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Right To Buy cash ‘stolen’ by government will worsen rental crisis

An umbrella group called London Councils has expressed “extreme concern” at the government’s decision to stop letting local authorities keep money raised from council house sales.

London Councils warns that it will undermine efforts to deliver replacement homes - and indirectly increase demand on a private rental sector already suffering from insufficient supply.

The government says that its policy of allowing councils to retain 100% of Right to Buy sales receipts will not be extended beyond this month into the 2024-25 financial year. 


This means potentially 20-25% of the funds generated from a council home sold under Right to Buy will instead go to the Treasury.   

Borough councils in the capital have been urging increased flexibility over Right to Buy receipts so that every penny raised from sales can contribute towards the cost of building new social housing.

A spokesperson for London Councils says: “With London’s homelessness crisis worsening and boroughs’ temporary accommodation costs posing a critical risk to their financial stability, it’s more important than ever to invest in new social housing. 

“In the capital we have over 300,000 Londoners on waiting lists for a social home, but we’re also struggling with immense pressures on boroughs’ social housing budgets and viability challenges making housebuilding increasingly difficult. 

“We’re therefore extremely concerned that the government will stop letting councils keep 100% of the money raised through Right to Buy sales. 

“This will undermine boroughs’ resources for delivering desperately needed social housing and replacing stock lost through Right to Buy.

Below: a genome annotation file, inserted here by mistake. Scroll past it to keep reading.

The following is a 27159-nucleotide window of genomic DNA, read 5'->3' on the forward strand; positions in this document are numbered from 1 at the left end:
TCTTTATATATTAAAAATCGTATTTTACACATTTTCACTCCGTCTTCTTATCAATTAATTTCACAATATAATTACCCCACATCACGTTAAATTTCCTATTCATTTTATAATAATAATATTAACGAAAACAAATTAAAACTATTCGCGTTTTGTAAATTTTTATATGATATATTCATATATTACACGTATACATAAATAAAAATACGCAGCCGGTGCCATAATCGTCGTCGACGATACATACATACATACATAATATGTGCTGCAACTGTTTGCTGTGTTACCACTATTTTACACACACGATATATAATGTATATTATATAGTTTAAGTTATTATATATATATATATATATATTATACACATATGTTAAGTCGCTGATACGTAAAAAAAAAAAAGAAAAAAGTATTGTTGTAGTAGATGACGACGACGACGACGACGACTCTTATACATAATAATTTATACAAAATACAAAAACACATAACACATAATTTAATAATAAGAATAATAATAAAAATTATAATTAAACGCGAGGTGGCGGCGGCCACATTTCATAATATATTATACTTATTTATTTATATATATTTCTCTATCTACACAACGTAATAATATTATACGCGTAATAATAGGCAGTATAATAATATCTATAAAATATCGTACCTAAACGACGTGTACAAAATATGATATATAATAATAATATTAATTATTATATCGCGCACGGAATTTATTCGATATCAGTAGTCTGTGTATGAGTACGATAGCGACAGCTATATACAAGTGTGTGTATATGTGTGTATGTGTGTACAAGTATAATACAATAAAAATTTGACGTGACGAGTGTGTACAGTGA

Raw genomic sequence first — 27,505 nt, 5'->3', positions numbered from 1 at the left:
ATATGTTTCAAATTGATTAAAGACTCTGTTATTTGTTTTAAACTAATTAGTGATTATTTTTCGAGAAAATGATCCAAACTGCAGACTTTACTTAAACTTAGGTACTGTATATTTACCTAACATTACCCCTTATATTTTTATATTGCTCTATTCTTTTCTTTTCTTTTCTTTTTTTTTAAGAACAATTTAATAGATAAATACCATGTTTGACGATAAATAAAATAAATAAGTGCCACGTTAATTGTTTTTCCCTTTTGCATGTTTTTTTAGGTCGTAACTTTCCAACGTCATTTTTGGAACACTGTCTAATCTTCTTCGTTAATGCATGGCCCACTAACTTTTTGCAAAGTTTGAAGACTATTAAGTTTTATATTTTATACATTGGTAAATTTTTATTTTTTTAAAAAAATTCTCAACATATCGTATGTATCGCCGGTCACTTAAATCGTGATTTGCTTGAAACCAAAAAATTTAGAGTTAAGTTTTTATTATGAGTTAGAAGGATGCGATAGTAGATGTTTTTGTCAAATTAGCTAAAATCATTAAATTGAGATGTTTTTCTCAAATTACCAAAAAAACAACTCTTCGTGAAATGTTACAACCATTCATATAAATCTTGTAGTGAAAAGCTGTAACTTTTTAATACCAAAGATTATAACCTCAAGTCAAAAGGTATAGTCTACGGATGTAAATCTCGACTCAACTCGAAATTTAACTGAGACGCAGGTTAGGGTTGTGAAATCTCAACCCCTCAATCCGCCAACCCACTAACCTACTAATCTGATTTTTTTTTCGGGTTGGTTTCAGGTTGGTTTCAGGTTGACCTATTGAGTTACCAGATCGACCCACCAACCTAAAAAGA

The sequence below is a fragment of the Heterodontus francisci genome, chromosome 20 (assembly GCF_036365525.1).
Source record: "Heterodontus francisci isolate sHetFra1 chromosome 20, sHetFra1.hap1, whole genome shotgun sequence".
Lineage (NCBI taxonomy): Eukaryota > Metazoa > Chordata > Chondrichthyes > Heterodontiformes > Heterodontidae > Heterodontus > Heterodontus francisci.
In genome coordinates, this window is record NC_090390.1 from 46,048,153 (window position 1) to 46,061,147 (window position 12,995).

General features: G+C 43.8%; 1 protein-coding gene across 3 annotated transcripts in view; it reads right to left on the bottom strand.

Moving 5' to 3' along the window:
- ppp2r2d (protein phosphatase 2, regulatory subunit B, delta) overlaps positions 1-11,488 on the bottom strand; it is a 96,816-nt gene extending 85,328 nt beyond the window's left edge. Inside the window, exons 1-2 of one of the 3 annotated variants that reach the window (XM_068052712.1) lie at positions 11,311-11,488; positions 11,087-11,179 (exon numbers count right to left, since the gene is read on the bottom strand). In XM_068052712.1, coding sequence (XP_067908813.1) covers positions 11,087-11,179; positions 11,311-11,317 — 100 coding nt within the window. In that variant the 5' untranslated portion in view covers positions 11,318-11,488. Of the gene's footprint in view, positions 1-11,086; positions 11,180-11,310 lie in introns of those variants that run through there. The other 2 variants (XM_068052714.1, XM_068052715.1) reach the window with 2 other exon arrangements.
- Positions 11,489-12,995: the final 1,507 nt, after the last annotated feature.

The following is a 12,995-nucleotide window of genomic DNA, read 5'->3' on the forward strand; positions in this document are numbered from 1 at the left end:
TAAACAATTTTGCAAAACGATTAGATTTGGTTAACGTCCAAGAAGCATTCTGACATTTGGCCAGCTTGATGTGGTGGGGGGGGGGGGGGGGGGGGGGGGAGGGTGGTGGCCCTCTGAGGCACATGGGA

“The government should be doing everything it can to boost boroughs’ ability to invest in new social homes – but instead we could see our funding reduced.” 

Over 316,000 council homes have been sold in the capital since Right to Buy was introduced in 1980.

The umbrella group claims insufficient capital funding is a key factor holding back delivery of more affordable homes in the capital. Other issues include the scarcity of land, the need for additional infrastructure investment, and construction skills shortages.  

  • Billy the Fish

    “Over 316,000 council homes have been sold in the capital since Right to Buy was introduced in 1980.“
    How many were built using funds from these sales? I wonder if it is the same, a lot more or a lot less, hmmmm
    Big irony of course that Govt decides to stop the main reason for the housing crisis 40 years after they started it, only because it suits their agenda of hobbling councils. Of course the lower the council’s funding the more inept they look publicly and in turn the easier it is for Govt to centralise & privatise.
    Is this political party behaviour what you want to shape your children’s future?

  • icon

    How can someone who's had their Housing Benefit paid for by the Tax-payer for decades, be entitled to any massive discount on purchasing the property. ???


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